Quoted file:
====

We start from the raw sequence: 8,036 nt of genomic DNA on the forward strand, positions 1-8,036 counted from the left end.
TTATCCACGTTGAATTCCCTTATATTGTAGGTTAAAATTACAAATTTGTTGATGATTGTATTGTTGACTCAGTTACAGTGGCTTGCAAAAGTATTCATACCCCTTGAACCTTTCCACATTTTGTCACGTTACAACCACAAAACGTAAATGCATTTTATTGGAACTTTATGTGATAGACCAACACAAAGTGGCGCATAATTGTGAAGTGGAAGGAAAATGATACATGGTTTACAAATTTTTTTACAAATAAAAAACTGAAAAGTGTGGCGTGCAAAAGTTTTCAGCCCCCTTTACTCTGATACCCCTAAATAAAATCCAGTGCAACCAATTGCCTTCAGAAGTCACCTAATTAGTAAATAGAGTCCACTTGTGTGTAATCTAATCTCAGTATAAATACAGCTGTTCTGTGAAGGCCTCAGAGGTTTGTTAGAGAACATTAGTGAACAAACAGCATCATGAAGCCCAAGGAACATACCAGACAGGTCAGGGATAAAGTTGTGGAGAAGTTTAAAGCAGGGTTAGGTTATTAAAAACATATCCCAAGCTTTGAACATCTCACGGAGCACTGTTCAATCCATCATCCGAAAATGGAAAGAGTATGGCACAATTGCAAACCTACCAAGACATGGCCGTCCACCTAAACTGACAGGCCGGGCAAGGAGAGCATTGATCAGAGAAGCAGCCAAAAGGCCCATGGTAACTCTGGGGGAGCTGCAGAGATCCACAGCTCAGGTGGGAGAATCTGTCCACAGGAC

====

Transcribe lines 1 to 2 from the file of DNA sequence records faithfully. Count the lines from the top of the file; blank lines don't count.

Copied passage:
We start from the raw sequence: 8,036 nt of genomic DNA on the forward strand, positions 1-8,036 counted from the left end.
TTATCCACGTTGAATTCCCTTATATTGTAGGTTAAAATTACAAATTTGTTGATGATTGTATTGTTGACTCAGTTACAGTGGCTTGCAAAAGTATTCATACCCCTTGAACCTTTCCACATTTTGTCACGTTACAACCACAAAACGTAAATGCATTTTATTGGAACTTTATGTGATAGACCAACACAAAGTGGCGCATAATTGTGAAGTGGAAGGAAAATGATACATGGTTTACAAATTTTTTTACAAATAAAAAACTGAAAAGTGTGGCGTGCAAAAGTTTTCAGCCCCCTTTACTCTGATACCCCTAAATAAAATCCAGTGCAACCAATTGCCTTCAGAAGTCACCTAATTAGTAAATAGAGTCCACTTGTGTGTAATCTAATCTCAGTATAAATACAGCTGTTCTGTGAAGGCCTCAGAGGTTTGTTAGAGAACATTAGTGAACAAACAGCATCATGAAGCCCAAGGAACATACCAGACAGGTCAGGGATAAAGTTGTGGAGAAGTTTAAAGCAGGGTTAGGTTATTAAAAACATATCCCAAGCTTTGAACATCTCACGGAGCACTGTTCAATCCATCATCCGAAAATGGAAAGAGTATGGCACAATTGCAAACCTACCAAGACATGGCCGTCCACCTAAACTGACAGGCCGGGCAAGGAGAGCATTGATCAGAGAAGCAGCCAAAAGGCCCATGGTAACTCTGGGGGAGCTGCAGAGATCCACAGCTCAGGTGGGAGAATCTGTCCACAGGAC